The Timeline of Non-Immigrant Visas
A non-immigrant visa is a travel document issued to a permanent resident of another country who wishes to stay in the United States provisionally, for reasons like medical treatment, tourism, business, short-term work, or temporary schooling. The umbrella of non-immigrant visa contains over 30 categories, but a H-1B work permit is the most common variety. These visas can remain valid for 7-10 years, depending on an individual’s nationality. Non-immigrant visas also allow a traveler to leave and re-enter the United States multiple times. Each specific visit can last between six months and one year. En español
How Do I Obtain a Non-Immigrant Visa?
To be considered, applicants must fill out a DS-160 form, pay an associated fee, and schedule an interview at a U.S. embassy or consulate. Applicants must bring proper documentation to their interview, such as a passport, photo ID, DS-160 confirmation form, or proof of their visa payment. After their interview, applicants will be put under oath and have their fingerprints recorded. If an applicant’s materials are processed successfully, they can become eligible to receive their visa.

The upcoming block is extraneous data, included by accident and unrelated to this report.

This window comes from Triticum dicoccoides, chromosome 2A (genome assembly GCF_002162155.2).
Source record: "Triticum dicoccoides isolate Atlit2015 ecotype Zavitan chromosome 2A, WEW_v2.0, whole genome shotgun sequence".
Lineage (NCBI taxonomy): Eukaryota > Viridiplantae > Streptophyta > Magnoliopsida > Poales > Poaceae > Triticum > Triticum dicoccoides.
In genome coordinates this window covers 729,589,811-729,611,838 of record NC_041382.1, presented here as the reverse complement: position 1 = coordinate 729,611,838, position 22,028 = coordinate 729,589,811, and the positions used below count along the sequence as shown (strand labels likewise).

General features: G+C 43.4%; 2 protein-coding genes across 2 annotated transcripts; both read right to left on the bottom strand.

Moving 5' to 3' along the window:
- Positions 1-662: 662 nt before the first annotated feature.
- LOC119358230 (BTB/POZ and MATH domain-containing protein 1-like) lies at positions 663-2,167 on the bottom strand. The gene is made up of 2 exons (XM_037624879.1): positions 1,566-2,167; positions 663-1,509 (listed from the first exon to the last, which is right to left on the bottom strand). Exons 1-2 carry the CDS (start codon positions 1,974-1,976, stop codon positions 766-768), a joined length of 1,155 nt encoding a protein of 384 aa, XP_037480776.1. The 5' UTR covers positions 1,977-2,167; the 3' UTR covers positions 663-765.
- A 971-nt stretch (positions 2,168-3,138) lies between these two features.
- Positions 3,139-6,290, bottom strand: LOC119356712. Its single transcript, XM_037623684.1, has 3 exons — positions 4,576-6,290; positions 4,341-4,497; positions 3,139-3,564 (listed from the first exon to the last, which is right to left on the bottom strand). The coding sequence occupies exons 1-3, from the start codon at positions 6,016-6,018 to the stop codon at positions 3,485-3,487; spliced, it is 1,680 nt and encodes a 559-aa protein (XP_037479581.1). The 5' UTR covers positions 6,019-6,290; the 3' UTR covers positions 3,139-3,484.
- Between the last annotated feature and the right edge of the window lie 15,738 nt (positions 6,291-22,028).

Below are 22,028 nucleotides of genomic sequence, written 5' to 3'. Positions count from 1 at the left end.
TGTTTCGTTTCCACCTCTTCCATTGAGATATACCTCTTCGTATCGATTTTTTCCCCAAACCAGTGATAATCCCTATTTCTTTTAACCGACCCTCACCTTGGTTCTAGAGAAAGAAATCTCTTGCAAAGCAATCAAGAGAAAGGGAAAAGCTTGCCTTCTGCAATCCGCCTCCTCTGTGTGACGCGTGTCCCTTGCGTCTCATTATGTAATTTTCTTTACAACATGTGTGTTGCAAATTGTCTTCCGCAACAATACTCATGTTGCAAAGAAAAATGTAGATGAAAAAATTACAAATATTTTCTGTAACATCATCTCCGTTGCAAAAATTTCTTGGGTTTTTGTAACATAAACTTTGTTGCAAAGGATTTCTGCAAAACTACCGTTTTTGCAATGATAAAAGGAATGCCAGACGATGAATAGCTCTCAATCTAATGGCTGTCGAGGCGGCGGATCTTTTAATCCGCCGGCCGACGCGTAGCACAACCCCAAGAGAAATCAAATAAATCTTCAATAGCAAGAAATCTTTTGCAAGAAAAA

Non-Immigrant Visas During the COVID-19 Pandemic
Due to the spread of the dangerous global pandemic, the State Department suspended routine visa services. However, the government continued to provide emergency visa processing. On June 22, 2020, former President Trump signed an order that temporarily barred immigrants seeking employment from entering the country.
Restarting Non-Immigrant Visa Processing
The U.S is currently attempting to resume normal visa processing, and student visas are a high priority. Students from countries with high numbers of COVID-19 cases, such as India, are even being considered. However, it is unclear how students from high-risk countries will fare in the already-intense visa application process.
Several other groups are also being considered high priority. Fiancée/family-sponsored applicants, individuals who have not been interviewed, people with extenuating circumstances, and those who were rejected by presidential proclamations 9645 and 9983 are being pushed towards the top of the list.
Learn More About Non-Immigrant Visas Today
Applying for a visa is a complicated process, and the global pandemic only made matters more difficult. Initial visa applicants may face rejection even after bringing all the required documents and payment. A skilled lawyer at our firm could outline the process, help you collect any necessary paperwork, and assist with filing an application. Call our team today for help.